Madeiran Arabidopsis thaliana Reveals Ancient Long-Range Colonization and Clarifies Demography in Eurasia

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Oxford University Press
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© The Author 2017. Published by Oxford University Press on behalf of the Society for Molecular Biology and Evolution.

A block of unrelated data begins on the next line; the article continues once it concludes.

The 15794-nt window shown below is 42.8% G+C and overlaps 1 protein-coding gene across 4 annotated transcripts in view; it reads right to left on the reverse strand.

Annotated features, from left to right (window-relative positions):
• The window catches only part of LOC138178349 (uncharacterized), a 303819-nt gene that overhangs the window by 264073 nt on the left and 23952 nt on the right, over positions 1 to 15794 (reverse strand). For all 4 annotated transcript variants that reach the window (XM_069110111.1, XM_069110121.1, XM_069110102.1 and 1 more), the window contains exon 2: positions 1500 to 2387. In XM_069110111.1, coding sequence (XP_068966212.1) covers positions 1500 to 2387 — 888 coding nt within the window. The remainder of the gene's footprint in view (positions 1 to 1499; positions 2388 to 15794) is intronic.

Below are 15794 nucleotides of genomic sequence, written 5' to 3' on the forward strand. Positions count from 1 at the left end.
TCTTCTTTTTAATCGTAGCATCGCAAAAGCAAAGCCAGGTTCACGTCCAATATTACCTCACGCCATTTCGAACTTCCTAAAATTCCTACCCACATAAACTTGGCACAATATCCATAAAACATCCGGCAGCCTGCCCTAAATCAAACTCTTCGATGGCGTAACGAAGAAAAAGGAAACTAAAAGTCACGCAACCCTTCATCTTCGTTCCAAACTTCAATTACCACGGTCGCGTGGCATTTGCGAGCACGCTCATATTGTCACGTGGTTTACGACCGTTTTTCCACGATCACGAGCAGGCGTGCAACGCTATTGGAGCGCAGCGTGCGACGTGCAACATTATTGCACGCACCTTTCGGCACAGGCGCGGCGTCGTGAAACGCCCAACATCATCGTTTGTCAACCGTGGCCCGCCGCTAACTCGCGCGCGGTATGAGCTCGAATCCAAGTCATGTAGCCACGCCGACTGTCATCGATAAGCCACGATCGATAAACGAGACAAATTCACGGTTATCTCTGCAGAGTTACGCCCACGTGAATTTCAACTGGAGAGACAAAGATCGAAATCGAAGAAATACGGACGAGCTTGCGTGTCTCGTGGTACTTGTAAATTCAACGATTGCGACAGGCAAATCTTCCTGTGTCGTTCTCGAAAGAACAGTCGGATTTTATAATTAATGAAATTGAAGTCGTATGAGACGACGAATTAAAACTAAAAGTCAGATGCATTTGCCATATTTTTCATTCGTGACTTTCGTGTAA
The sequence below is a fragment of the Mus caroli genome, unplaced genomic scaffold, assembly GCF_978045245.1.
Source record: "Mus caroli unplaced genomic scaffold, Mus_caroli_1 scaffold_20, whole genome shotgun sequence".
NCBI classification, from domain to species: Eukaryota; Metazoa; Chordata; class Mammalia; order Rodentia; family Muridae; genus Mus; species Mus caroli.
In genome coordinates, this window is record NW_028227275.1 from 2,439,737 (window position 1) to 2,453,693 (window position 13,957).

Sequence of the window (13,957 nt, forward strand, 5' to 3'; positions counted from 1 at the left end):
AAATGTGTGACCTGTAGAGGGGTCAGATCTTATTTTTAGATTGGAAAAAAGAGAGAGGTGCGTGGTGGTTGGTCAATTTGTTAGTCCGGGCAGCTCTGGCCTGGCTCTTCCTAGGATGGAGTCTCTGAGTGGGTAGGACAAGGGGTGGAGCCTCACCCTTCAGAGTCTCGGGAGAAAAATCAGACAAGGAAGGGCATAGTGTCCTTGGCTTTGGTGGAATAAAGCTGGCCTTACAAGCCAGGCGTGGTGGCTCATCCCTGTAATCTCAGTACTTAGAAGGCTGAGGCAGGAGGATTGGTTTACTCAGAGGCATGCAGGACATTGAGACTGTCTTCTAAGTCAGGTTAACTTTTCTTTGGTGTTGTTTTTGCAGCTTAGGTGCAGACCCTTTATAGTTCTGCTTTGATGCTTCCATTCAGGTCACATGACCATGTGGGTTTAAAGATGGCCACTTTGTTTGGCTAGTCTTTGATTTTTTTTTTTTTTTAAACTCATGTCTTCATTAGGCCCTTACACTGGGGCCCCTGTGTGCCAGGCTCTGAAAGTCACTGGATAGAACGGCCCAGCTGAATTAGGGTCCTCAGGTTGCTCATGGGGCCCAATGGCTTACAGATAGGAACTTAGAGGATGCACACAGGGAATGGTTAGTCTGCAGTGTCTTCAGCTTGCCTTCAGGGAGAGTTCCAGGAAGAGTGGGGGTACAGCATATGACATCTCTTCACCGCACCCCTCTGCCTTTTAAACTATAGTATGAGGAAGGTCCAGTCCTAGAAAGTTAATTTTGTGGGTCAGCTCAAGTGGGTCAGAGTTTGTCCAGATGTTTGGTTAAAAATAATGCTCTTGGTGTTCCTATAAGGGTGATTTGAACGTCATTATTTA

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0737-4038
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10.1093/molbev/msx300
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Abstract